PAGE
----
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Curiosity scoops up SHINY BITS from the RED SANDS of MARS!

Prowling nuclear robot sieves and sniffs the dirt

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Curiosity's latest dig into Martian soil has uncovered yet more shiny objects, but this time boffins don't think they're from the rover.

Bright bit in hole dug by Curiosity

When the science truck swallowed its first solid sample of soil for analysis by its CheMin instrument to look at the minerals inside, it saw that bright bits were in the Martian sand.

The wee bits and pieces at first led to Curiosity dumping yet another scoop of soil out of its robotic arm, for fear that the shinies had come from Earth and would contaminate the sample. But when the small shiny specks kept showing up, scientists figured they must be part of the normal makeup of dirt on the Red Planet.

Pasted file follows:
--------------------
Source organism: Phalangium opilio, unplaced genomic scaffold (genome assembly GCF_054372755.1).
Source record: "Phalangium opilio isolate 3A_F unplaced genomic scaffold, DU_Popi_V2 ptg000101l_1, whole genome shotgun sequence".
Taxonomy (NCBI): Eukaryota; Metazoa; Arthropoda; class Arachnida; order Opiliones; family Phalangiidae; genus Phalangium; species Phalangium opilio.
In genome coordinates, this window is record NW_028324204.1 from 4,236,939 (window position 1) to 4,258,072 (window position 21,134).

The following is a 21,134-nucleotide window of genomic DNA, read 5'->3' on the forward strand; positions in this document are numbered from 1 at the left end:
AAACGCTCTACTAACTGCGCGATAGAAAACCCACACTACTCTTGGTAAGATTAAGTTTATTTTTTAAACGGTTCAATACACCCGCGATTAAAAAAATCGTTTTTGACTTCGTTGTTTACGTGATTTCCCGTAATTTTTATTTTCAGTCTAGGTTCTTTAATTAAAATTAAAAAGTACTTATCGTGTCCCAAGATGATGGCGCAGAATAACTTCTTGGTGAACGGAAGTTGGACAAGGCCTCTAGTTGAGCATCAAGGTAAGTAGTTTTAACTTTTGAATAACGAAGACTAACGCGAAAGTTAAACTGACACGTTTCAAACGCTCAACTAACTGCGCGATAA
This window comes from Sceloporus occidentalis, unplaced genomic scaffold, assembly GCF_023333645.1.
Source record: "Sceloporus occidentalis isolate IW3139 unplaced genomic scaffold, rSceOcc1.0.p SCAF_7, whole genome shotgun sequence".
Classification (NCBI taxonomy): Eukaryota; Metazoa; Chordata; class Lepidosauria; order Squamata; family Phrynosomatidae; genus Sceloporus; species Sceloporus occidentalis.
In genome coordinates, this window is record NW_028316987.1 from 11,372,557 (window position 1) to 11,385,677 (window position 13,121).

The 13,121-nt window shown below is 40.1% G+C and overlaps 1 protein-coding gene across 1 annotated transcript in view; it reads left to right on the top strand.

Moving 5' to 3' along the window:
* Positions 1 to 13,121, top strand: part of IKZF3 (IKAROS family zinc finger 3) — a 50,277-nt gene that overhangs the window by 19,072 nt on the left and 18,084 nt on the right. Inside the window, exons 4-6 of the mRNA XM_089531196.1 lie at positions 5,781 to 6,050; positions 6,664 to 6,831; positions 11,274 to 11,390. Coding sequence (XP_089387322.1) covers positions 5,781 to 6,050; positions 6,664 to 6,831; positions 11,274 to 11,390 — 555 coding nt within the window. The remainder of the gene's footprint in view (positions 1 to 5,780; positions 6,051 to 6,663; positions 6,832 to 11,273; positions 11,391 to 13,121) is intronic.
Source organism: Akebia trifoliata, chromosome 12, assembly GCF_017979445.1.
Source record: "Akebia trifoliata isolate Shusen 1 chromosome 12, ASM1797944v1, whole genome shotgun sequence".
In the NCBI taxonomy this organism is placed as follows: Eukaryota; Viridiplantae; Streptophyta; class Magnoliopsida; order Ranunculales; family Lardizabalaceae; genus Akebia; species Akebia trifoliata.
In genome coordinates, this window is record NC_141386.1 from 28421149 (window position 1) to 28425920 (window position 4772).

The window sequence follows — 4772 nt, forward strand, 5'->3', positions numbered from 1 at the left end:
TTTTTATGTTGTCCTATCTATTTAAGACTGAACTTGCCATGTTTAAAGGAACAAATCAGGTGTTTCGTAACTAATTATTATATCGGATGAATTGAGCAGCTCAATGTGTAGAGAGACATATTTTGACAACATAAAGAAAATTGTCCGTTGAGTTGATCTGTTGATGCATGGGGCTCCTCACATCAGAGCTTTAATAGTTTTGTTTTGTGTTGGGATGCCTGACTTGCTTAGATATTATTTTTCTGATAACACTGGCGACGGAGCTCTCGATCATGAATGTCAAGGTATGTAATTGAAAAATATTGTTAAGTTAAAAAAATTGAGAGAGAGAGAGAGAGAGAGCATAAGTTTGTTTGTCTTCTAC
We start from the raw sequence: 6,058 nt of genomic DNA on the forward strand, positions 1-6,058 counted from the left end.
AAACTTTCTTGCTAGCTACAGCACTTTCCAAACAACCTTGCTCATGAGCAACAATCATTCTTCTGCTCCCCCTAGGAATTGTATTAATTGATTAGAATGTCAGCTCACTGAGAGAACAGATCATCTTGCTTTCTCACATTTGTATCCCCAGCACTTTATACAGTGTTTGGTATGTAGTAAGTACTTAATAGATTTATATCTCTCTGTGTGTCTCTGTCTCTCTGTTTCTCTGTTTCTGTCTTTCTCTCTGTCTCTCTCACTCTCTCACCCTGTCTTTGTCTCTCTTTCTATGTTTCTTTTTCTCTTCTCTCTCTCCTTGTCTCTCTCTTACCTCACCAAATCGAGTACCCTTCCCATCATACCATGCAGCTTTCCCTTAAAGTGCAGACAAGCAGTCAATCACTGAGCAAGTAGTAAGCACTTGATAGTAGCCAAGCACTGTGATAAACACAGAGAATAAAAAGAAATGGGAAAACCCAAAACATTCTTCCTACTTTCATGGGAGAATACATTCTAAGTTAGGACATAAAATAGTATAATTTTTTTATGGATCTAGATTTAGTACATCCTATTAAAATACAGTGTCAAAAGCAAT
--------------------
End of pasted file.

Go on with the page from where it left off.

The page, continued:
Just over a week ago, at the start of its first soil-gathering mission, the rover spotted a lone large bright object that mission control guessed had dropped off the rover itself somehow. The team put off grabbing more dirt with the robotic arm for a couple of days but after examination they reckoned it was manmade debris.

The new bright bits are smaller, there's more of them and they are located inside the hole that Curiosity dug, rather than laying on the surface.

"We plan to learn more both about the spacecraft material and about the smaller, bright particles," said Curiosity project manager Richard Cook. "We will finish determining whether the spacecraft material warrants concern during future operations. The native Mars particles become fodder for the mission's scientific studies."

The sample inside the rover, a sieved portion about the same size as a baby aspirin, was delivered to CheMin on Wednesday. Next, Curiosity will use Martian scoops to scrub out its other internal analytic instrument, the Sample Analysis at Mars, which will also look at the soil's chemistry. ®

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